An Unseen Picture Worth More Than A Thousand Words

Of all the horrific images coming out of Israel, the most powerful one for me is one I have not actually seen. And hope I never do.

It's the image of men riding in the back of a pick-up truck with one of them sitting atop the lifeless, mostly naked body of a young woman, as if she was a Big Game trophy kill.

I've only read descriptions of it as part of the coverage of the atrocities Hamas committed during its attacks on a music festival and Israeli kibbutzim.

The reason I don't want to see it is because I don't need to.

The power of the second-hand descriptions has been more than enough for me to envision and process it. I don't need the photographic proof.

That may sound strange for someone who began his career as a photojournalist, albeit not an especially good one, but I think there are times some images are best left unseen.



Needless to say, that's virtually impossible today when anyone with a browser is a mere click away from anything that has already been posted. Or at most, two clicks away from a subreddit or a dark social post.

Don't get me wrong, I think photographic or video images of horrific human tragedies sometimes are very important for the public to witness.

One of my photojournalism heroes, AP photographer Eddie Adams, helped change U.S. sentiment about the Vietnam War by publishing some especially grueling images, including one of a South Vietnamese military officer summarily executing a prisoner by firing a bullet into his head.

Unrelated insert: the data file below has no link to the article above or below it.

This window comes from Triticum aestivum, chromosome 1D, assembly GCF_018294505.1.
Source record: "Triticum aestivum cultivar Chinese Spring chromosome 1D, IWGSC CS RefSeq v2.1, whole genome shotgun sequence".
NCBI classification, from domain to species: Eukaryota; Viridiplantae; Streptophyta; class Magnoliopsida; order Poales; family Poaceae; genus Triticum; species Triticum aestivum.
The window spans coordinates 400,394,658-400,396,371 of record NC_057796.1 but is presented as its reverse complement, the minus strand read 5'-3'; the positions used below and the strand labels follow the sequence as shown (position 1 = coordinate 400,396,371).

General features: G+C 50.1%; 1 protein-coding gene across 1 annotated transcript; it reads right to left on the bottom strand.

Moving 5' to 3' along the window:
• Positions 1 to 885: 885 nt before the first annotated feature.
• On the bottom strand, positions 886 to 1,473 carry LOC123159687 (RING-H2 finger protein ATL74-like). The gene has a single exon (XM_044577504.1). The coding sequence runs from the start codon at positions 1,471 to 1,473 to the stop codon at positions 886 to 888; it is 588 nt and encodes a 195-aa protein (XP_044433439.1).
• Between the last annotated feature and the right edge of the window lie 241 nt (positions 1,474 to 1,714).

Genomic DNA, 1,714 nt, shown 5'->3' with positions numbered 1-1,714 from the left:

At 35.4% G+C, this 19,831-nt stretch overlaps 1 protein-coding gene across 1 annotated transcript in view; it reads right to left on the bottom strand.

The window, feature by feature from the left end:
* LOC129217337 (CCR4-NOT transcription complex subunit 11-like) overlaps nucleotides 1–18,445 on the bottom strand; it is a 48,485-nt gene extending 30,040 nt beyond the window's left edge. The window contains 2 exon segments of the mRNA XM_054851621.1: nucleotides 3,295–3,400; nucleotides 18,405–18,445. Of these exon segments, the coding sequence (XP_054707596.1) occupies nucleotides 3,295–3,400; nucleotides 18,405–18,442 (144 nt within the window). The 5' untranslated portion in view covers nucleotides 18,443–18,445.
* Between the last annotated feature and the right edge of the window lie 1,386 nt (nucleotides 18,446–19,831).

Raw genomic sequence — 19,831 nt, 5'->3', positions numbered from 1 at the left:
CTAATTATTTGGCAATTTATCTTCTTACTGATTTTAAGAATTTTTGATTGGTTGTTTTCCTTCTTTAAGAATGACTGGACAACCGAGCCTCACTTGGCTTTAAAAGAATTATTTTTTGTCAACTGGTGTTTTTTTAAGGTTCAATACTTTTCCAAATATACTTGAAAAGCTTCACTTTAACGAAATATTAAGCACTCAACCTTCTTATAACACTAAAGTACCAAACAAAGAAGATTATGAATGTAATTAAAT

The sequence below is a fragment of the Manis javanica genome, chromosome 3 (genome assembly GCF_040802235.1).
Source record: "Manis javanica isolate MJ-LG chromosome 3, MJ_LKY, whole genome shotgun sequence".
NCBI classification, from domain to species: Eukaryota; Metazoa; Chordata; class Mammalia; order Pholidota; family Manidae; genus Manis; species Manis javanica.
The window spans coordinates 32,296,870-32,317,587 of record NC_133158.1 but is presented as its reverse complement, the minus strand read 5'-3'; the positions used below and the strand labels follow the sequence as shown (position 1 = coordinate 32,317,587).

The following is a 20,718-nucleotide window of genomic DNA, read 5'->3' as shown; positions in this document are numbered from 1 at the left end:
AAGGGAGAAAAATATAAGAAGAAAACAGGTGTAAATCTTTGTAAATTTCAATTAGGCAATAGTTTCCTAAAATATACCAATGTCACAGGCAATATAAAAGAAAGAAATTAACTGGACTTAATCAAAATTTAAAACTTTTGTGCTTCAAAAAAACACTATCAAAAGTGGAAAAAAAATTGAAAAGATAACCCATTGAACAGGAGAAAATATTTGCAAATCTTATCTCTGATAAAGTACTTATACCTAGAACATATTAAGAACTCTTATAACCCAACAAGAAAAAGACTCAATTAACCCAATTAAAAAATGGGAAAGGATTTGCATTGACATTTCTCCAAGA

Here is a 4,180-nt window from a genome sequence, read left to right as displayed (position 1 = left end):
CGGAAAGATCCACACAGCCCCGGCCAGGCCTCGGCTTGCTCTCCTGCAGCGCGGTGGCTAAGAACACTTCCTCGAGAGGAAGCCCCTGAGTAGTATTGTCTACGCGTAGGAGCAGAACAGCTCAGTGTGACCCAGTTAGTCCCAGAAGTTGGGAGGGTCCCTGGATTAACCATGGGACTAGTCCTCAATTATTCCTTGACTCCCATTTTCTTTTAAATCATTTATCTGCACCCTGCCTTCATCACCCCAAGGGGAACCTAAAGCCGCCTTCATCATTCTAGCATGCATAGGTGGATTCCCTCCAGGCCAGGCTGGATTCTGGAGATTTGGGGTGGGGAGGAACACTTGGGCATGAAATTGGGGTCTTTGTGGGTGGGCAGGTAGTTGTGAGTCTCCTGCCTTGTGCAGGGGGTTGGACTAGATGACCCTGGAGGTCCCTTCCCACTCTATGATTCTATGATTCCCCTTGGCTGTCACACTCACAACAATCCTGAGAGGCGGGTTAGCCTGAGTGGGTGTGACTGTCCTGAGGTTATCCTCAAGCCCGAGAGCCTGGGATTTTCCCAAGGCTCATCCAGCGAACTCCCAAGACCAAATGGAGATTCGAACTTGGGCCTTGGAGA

Another powerful image from that war was taken by another AP photographer -- Nick Ut -- of a naked nine-year-old Vietnamese girl fleeing a napalm attack.

Both images haunt me to this day, but they served an important role in an era of pre-digital, everything, everywhere, all at once media, by conveying an important reality to people who otherwise might have no idea what was actually going on.

There are other more modern examples from the post-digital, citizen journalist era of ubiquitous access, including the chronicling of many, many angles of jets crashing into the Twin Towers, their collapse and the carnage that followed.

More recently, Turkish photojournalist Nilüfer Demir's photo of the lifeless body of two-year-old Syrian refugee Alan Kurdi, who drowned trying to reach safety on a European shore, brought the plight of the refugees home to everyone else in the world.

Then there was Minnesota teen Darnella Frazier's video of a police officer murdering George Floyd, which helped galvanize the Black Lives Matter movement, accelerating the push for police reform, as well as DEI initiatives.

These were necessary images for the masses to experience, otherwise they would not have resonated and moved society to change, or at least try to.

I don't feel that way about the image of the German tattoo artist Shani Louk that I've read described in various posts. For several reasons:

  1. I don't believe the media should help amplify the media attention of terrorists, because that is a big part of why they're committing terrorist acts in the first place -- to give them attention and the power that comes from that.
  2. I want to do what little I can to respect the dignity of a victim being used as a prop that way.
  3. I don't actually need to see the image to understand -- and feel -- what happened to her.

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